Happy national recycling week! To mark the occasion, HRM looks at some easy yet effective measures your office can take to save the planet.
Sculptures by the Sea is Australia’s largest annual outdoor sculpture exhibition, gracing the shoreline in Sydney’s eastern suburbs. In recent memory, it has always featured at least one sculpture made from recycled materials as a way of drawing attention to our wasteful society. This year was no exception with a collection of blue and green amorphous shapes perched on the clifftop at Tamarama, made out of used plastic bottles.
Even if you don’t have the time to turn your waste into decorative artworks for your office, here are some other suggestions to implement some environmentally friendly practices in your workplace.
Let’s start by looking at how much waste your office might be producing. According to the environmental protection agency in the US, 8.5 million tons of office assets are destined for the landfill annually. And from an economic point of view, it can represent up to 4 per cent of an organisation’s costs. On the homefront, waste services are costing business in Australia $2.2 billion per year. According to the Department of the Environment, much of the waste and associated costs occur from food disposal.
And it doesn’t stop there. Take a look around your office or cubicle. A full cubicle can represent up to 150 kilograms of waste, with a range of different materials and chemicals. An office chair itself is made of various materials like metal, wood and plastic – all of which can be repurposed. Now factor in all the electronics and devices, cords, printers, cartridges. The list is endless.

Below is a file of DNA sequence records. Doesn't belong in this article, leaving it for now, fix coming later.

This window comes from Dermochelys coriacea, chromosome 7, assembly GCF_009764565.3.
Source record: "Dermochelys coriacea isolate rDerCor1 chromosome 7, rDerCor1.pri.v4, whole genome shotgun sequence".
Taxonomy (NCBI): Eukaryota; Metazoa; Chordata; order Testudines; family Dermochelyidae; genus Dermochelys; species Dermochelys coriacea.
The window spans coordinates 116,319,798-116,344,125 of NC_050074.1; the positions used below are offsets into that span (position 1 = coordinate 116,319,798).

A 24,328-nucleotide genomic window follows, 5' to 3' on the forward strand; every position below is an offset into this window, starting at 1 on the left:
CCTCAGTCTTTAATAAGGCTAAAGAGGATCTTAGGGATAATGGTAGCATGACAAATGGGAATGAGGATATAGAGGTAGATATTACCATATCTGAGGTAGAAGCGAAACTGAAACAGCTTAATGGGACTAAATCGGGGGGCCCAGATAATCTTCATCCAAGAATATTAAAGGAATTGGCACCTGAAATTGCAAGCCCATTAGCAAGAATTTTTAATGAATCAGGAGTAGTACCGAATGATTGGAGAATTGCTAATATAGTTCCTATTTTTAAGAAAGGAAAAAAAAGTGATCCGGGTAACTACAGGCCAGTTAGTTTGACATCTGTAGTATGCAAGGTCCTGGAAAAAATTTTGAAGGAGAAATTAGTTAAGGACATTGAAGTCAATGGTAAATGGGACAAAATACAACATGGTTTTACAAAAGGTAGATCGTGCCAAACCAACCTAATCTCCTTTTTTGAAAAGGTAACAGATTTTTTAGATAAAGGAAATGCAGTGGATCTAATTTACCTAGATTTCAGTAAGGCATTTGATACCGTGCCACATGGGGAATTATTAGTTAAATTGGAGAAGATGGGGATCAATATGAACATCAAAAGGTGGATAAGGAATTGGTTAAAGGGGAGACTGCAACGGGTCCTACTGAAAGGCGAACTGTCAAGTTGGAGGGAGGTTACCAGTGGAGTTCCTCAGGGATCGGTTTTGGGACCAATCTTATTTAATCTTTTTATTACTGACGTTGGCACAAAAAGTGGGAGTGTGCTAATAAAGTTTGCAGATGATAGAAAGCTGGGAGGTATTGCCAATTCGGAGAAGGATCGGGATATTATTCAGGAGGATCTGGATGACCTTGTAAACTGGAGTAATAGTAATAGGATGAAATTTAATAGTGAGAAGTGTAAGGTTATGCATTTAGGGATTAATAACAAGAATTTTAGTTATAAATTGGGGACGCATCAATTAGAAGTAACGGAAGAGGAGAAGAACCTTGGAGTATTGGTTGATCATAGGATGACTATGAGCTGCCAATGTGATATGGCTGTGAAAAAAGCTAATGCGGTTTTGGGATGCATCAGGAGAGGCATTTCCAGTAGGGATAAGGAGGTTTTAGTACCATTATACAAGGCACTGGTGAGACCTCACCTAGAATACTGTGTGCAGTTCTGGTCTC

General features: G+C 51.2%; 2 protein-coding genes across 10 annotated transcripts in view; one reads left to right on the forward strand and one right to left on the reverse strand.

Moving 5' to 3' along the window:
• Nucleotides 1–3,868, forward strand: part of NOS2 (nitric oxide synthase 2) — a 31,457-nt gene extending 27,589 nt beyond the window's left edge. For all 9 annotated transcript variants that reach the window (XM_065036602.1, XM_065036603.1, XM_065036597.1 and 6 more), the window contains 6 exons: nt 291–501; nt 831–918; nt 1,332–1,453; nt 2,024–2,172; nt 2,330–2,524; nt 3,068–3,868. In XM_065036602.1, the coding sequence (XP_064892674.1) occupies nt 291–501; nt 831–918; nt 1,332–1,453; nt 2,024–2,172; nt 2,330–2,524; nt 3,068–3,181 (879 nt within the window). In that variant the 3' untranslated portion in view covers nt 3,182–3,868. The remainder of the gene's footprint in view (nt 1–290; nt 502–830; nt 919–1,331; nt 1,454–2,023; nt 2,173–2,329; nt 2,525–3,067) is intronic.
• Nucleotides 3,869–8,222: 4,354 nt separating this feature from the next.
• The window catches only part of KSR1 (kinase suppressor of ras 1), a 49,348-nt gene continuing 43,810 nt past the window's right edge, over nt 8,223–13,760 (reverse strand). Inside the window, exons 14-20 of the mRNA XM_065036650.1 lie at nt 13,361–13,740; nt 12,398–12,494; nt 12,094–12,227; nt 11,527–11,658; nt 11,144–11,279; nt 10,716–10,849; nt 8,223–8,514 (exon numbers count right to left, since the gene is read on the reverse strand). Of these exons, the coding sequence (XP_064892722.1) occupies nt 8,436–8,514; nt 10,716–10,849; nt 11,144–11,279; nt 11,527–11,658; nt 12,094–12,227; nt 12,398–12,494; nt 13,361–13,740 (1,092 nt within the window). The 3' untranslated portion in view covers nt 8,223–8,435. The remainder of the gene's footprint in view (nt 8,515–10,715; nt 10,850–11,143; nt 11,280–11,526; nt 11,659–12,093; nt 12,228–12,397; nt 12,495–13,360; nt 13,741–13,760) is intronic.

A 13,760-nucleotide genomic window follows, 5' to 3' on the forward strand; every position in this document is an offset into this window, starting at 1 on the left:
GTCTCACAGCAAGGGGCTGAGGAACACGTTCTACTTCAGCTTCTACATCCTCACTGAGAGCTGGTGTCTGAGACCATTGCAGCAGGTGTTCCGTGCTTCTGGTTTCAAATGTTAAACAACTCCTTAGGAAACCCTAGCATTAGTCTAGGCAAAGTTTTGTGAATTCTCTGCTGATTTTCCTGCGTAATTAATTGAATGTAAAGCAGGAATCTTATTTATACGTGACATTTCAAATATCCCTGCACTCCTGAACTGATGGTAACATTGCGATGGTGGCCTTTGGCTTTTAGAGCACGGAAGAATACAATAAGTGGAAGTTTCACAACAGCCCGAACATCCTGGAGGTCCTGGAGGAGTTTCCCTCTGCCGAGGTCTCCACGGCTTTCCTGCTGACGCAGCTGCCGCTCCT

How to improve your office recycling habits
As mentioned earlier, much of our workplace waste is food. Consider a compost bin for food scraps. You can organise environmental waste disposal trucks to collect the organic waste. If the thought of rotting produce in your office kitchen is a bit too confronting, why not just collect your tea-bags for composting.
And on the topic of food and drink, think about supplying all staff with a keepcup to eliminate the daily waste from coffee runs. Or you could invest in a coffee machine which would also save your employees a fair amount of money per week. Make sure to collect those coffee pods though and send them back to Nescafé or wherever you purchase your nectar.
The big things
Don’t be throwing out those old electronic devices either. There are government organised e-waste recycling services in Sydney and Melbourne that you can book in to pick up your old computers, keyboards, batteries, mobile phones and light bulbs.
Giving your office a make-over? Don’t send your furniture to the landfill. Companies like the Sydney Recycle furniture and equipment and the Freecycle Network will collect and repurpose your junk. The Freecycle Network also accepts no longer needed office paraphernalia like lever arch folders.
Make it easy
Your employees are busy, and no doubt that’s how you want them to stay. Rather than just having a recycling bin for the whole office, provide one for each employee to save them getting up from their desk every time they need to throw out a tissue or piece of paper.